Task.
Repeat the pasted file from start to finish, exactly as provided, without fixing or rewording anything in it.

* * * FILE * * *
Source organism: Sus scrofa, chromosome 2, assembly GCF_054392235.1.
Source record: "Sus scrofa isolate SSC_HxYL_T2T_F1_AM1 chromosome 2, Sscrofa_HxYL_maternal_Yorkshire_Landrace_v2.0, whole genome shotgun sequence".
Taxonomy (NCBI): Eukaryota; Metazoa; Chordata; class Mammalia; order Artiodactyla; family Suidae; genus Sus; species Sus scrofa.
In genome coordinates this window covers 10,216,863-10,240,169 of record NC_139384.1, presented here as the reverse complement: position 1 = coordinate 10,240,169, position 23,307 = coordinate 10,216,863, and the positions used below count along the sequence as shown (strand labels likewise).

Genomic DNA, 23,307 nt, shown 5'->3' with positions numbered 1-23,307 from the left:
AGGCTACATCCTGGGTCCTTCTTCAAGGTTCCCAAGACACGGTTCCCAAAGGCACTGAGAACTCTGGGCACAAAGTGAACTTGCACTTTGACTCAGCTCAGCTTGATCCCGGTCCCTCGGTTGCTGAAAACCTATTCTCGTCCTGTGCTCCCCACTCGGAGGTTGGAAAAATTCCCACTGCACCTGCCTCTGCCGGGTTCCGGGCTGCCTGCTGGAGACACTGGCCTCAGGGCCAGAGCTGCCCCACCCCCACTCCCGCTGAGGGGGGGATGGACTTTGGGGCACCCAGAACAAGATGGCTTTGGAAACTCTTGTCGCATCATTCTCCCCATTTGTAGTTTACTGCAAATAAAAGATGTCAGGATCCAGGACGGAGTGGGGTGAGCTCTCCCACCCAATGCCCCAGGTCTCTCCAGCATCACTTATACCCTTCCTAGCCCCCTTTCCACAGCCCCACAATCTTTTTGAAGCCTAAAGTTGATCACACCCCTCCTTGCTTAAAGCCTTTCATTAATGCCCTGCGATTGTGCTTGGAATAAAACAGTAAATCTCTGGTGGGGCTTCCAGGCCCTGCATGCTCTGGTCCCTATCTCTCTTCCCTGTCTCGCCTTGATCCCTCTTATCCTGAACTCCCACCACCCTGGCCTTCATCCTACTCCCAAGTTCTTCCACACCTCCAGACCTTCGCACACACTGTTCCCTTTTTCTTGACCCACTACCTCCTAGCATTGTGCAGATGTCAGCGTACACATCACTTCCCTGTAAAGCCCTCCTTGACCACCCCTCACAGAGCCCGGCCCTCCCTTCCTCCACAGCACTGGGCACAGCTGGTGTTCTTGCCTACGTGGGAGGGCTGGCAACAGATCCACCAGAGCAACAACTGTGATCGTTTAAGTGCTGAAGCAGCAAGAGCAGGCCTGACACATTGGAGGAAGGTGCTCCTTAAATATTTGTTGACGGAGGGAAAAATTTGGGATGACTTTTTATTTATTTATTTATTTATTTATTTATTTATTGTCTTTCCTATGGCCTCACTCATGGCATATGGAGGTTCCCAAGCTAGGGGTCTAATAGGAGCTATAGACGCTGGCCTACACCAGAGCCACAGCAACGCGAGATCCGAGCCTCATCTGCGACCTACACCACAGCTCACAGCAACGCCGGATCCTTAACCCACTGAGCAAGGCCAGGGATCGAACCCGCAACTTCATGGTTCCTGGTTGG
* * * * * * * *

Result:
Source organism: Sus scrofa, chromosome 2, assembly GCF_054392235.1.
Source record: "Sus scrofa isolate SSC_HxYL_T2T_F1_AM1 chromosome 2, Sscrofa_HxYL_maternal_Yorkshire_Landrace_v2.0, whole genome shotgun sequence".
Taxonomy (NCBI): Eukaryota; Metazoa; Chordata; class Mammalia; order Artiodactyla; family Suidae; genus Sus; species Sus scrofa.
In genome coordinates this window covers 10,216,863-10,240,169 of record NC_139384.1, presented here as the reverse complement: position 1 = coordinate 10,240,169, position 23,307 = coordinate 10,216,863, and the positions used below count along the sequence as shown (strand labels likewise).

Genomic DNA, 23,307 nt, shown 5'->3' with positions numbered 1-23,307 from the left:
AGGCTACATCCTGGGTCCTTCTTCAAGGTTCCCAAGACACGGTTCCCAAAGGCACTGAGAACTCTGGGCACAAAGTGAACTTGCACTTTGACTCAGCTCAGCTTGATCCCGGTCCCTCGGTTGCTGAAAACCTATTCTCGTCCTGTGCTCCCCACTCGGAGGTTGGAAAAATTCCCACTGCACCTGCCTCTGCCGGGTTCCGGGCTGCCTGCTGGAGACACTGGCCTCAGGGCCAGAGCTGCCCCACCCCCACTCCCGCTGAGGGGGGGATGGACTTTGGGGCACCCAGAACAAGATGGCTTTGGAAACTCTTGTCGCATCATTCTCCCCATTTGTAGTTTACTGCAAATAAAAGATGTCAGGATCCAGGACGGAGTGGGGTGAGCTCTCCCACCCAATGCCCCAGGTCTCTCCAGCATCACTTATACCCTTCCTAGCCCCCTTTCCACAGCCCCACAATCTTTTTGAAGCCTAAAGTTGATCACACCCCTCCTTGCTTAAAGCCTTTCATTAATGCCCTGCGATTGTGCTTGGAATAAAACAGTAAATCTCTGGTGGGGCTTCCAGGCCCTGCATGCTCTGGTCCCTATCTCTCTTCCCTGTCTCGCCTTGATCCCTCTTATCCTGAACTCCCACCACCCTGGCCTTCATCCTACTCCCAAGTTCTTCCACACCTCCAGACCTTCGCACACACTGTTCCCTTTTTCTTGACCCACTACCTCCTAGCATTGTGCAGATGTCAGCGTACACATCACTTCCCTGTAAAGCCCTCCTTGACCACCCCTCACAGAGCCCGGCCCTCCCTTCCTCCACAGCACTGGGCACAGCTGGTGTTCTTGCCTACGTGGGAGGGCTGGCAACAGATCCACCAGAGCAACAACTGTGATCGTTTAAGTGCTGAAGCAGCAAGAGCAGGCCTGACACATTGGAGGAAGGTGCTCCTTAAATATTTGTTGACGGAGGGAAAAATTTGGGATGACTTTTTATTTATTTATTTATTTATTTATTTATTTATTGTCTTTCCTATGGCCTCACTCATGGCATATGGAGGTTCCCAAGCTAGGGGTCTAATAGGAGCTATAGACGCTGGCCTACACCAGAGCCACAGCAACGCGAGATCCGAGCCTCATCTGCGACCTACACCACAGCTCACAGCAACGCCGGATCCTTAACCCACTGAGCAAGGCCAGGGATCGAACCCGCAACTTCATGGTTCCTGGTTGG